Signs warning you before a heart attack

Full year 2018 (last date compiled by INE), Spain 19,142 people died from acute myocardial infarction It considers this situation to be one of the main causes in our country.

research shows

Therefore, being able to recognize a heart attack as quickly as possible is crucial to saving lives and avoiding sequelae. A study from Cedars-Sinai Heart Institute in Los Angeles showed this. In fact, according to their research, in many cases their symptoms can be recognized even a month before. To find out all the signs, we consulted directly with Dr. Antonio Álvarez-Viéitez, Director of the Clinical Cardiology Department at Nuestra Señora del Rosario Hospital in Madrid.

tightness in chest

Broadly speaking, this is a classic symptom. It is estimated that two-thirds of heart attack victims experience chest tightness in the days or even weeks before cardiac arrest.

To know how to distinguish this chest pain from other chest pains, we must remember that this is a pain that comes and goes. It is concentrated on the chest, usually lasts a few minutes and then goes away. Additionally, in most cases, it radiates to other parts of the body, such as the chin, left arm, neck, or shoulders. This symptom is more common in men.

Difficulty breathing

Unlike the previous symptoms, the feeling of suffocation is more common in women. It may be accompanied by palpitations, fatigue, and cough.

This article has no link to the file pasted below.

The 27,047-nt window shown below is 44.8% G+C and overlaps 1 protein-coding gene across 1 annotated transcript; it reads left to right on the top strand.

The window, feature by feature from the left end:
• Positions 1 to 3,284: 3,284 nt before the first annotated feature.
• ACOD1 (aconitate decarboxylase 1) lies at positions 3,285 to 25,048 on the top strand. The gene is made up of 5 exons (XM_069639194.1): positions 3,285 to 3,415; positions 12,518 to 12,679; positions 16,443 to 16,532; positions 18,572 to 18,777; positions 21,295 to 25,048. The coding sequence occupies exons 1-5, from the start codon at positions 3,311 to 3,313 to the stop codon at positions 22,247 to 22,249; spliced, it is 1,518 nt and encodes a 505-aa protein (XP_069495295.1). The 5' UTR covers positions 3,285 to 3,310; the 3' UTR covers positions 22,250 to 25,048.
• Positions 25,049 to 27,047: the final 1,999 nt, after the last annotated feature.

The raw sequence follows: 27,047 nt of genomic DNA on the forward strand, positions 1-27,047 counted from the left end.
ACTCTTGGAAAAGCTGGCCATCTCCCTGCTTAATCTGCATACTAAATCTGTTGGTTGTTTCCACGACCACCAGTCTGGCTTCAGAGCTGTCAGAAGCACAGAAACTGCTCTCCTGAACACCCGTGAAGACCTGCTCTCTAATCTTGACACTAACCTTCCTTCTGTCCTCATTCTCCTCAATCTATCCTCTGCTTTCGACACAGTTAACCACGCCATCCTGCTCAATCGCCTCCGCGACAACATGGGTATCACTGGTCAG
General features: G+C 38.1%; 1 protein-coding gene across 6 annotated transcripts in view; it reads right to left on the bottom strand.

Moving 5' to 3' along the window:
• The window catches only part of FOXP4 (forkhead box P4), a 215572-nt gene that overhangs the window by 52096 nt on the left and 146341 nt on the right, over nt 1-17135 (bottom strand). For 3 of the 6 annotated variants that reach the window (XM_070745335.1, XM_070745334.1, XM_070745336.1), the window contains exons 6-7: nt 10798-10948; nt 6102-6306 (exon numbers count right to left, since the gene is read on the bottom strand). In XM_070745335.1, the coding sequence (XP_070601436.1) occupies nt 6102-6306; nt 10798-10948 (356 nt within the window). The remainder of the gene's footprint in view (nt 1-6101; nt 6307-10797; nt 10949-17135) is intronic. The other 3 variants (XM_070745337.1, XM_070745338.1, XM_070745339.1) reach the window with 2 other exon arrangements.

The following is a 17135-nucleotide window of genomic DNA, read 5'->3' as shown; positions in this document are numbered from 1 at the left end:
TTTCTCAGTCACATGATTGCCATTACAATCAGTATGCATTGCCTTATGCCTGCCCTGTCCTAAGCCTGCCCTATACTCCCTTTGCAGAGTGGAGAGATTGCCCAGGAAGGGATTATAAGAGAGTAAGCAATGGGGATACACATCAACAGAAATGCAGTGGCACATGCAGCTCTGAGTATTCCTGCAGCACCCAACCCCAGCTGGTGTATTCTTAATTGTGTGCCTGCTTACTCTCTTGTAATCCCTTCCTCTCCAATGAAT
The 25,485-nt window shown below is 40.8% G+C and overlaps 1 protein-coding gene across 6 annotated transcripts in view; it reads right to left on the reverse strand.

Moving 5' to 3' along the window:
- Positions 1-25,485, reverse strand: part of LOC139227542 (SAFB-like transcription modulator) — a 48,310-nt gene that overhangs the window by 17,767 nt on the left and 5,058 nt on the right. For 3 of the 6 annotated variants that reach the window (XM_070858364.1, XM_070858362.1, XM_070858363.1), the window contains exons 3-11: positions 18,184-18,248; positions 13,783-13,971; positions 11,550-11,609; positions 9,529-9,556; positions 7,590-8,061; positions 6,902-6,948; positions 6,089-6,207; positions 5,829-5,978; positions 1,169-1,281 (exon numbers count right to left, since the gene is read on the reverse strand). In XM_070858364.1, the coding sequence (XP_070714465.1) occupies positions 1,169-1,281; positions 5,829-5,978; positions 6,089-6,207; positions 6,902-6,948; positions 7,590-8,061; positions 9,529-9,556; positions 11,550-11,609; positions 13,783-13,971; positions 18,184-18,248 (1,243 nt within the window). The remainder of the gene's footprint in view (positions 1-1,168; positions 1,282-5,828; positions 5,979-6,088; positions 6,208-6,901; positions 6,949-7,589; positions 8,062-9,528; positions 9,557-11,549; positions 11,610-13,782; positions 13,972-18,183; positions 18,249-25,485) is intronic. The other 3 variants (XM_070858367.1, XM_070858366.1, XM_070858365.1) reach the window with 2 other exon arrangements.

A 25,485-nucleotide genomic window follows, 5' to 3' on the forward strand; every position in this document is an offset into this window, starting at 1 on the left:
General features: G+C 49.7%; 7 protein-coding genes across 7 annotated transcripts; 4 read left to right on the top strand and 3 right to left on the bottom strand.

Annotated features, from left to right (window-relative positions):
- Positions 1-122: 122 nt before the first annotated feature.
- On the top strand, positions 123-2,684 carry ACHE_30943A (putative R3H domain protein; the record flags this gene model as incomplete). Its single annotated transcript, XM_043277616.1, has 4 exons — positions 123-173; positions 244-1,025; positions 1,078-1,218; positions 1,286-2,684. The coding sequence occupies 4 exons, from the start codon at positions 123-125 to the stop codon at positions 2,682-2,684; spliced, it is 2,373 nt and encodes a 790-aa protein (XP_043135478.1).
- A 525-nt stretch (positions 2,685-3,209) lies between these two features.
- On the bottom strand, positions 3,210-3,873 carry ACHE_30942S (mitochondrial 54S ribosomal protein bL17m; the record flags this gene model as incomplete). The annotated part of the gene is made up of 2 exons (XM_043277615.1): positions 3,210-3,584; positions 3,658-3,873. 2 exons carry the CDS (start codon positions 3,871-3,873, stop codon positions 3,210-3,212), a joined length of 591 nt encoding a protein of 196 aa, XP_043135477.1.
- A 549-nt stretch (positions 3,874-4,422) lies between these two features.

Extremely weak

More than half of heart attack patients experience severe muscle fatigue, similar to a cold, in the days or weeks before the attack. This fatigue may be related to the respiratory issues we mentioned in the previous point. That’s why it’s one of the common signs warning women of a heart attack.

More common in people with colds

A study from the University of Sydney in Australia published in the Journal of Internal Medicine shows a direct relationship between common respiratory illnesses such as influenza or pneumonia and cardiovascular accidents. The study explains that people with the flu are six times more likely to have a myocardial infarction within the next seven days, especially if they have other risk factors such as diabetes, high cholesterol, high blood pressure, being overweight or smoking.

dizziness or fainting

It is also more common in women. Dizziness, lightheadedness, blurred vision, and even loss of balance can occur as the heart weakens due to its inability to pump enough blood to the brain.

sound changes

Sometimes the voice becomes hoarse for no apparent reason. It is recommended to see a doctor in this case as it can often be related to congestive failure due to heart failure. In this sense, NHS England is developing a mobile app that will let you know if a patient is at risk of a heart attack just by changing your voice.

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